1. Thank you for the compliments, Nipponnin. This hatred for prunes is sincere indeed 😉 My favourite is the prune-stuffed version though and I’ll be doing it regularly only for myself.

  3. Your pork roast is gorgeous, like the idea of chili in is…it sure sounds very flavorful…I have never stuffed pork with prune, I might give a try just to see my husband reaction…
    Enjoy your week Sissi 🙂

  4. I LOVE your stuffed pork roasts!!! And of course, this is now my favorite. How can one resist a pork roast stuffed with chiles AND roasted with a chile (chilli 🙂 ) rub? Simply awesome Sissi!!! I just bought a value pack of little 2 pound pork roasts so I know one of them will be chile stuffed and marinated!!! I’m thrilled that you are enjoying your New Mexico gift pack!!!! 🙂

    1. Thanks you so much, MJ, for so many compliments! I do love the green chile and I’ll use it very carefully so that I don’t spoil your precious gift. I already have some other ideas in mind of course… I had no idea green chile was so different from red one! I find it extraordinary. You bet I enjoy your pack… though I’m still a bit intimidated to open some of the wonderful gifts… Thank you so much again for this generous surprise!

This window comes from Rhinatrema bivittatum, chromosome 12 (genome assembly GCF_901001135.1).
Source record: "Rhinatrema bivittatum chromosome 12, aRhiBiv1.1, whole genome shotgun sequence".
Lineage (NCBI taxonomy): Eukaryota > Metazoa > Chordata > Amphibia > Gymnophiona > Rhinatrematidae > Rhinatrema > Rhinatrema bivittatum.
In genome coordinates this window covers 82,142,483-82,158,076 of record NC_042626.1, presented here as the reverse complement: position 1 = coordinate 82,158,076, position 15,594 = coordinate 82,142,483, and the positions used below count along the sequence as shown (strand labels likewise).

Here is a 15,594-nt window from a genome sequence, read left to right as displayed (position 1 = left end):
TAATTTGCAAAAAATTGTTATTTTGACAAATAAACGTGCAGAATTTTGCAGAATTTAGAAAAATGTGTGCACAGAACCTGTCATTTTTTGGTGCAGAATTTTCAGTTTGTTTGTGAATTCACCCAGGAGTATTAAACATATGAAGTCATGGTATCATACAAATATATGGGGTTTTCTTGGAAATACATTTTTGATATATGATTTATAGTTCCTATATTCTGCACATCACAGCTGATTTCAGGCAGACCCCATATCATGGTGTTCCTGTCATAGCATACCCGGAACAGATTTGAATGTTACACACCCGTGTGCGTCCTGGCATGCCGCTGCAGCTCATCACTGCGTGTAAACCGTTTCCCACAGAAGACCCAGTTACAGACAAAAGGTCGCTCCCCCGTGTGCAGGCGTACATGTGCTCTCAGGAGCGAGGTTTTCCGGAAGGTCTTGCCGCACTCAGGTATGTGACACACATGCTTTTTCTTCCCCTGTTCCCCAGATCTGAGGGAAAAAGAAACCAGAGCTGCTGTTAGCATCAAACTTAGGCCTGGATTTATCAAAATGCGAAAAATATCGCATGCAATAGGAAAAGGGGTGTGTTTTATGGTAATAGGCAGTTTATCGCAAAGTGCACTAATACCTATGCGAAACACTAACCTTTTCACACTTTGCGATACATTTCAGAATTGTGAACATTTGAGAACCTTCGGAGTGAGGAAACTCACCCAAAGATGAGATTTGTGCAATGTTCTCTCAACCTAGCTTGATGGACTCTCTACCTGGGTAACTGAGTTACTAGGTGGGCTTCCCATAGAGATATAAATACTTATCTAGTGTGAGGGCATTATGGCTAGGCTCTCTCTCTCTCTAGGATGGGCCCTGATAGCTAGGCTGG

5. Aww, how amazing that you received such a delightful package from MJ… the Queen of chile 😀 I love this idea for stuffing your pork roast too — so unique, I would welcome it with open arms; there is nothing I don’t like about it. I’m smiling about the dialogue over men and prunes because my husband loves them! (though one of my brother’s pokes fun at them incessantly — he feels he’s not old enough for them, LOL). Meat is hard to photograph, but your roast looks cheerful, almost festive.

    1. Hi, Kelly. “Queen of chile” is the perfect name for MJ (I hope she’ll like it 😉 ). Thank you so much for the compliments. I hated photographing this roast and the prune-stuffed one too…

  6. So nice of MJ’s to send you these goodies and you made a perfect use of them Sissi! This is a perfectly cooked pork and the photos look great as well!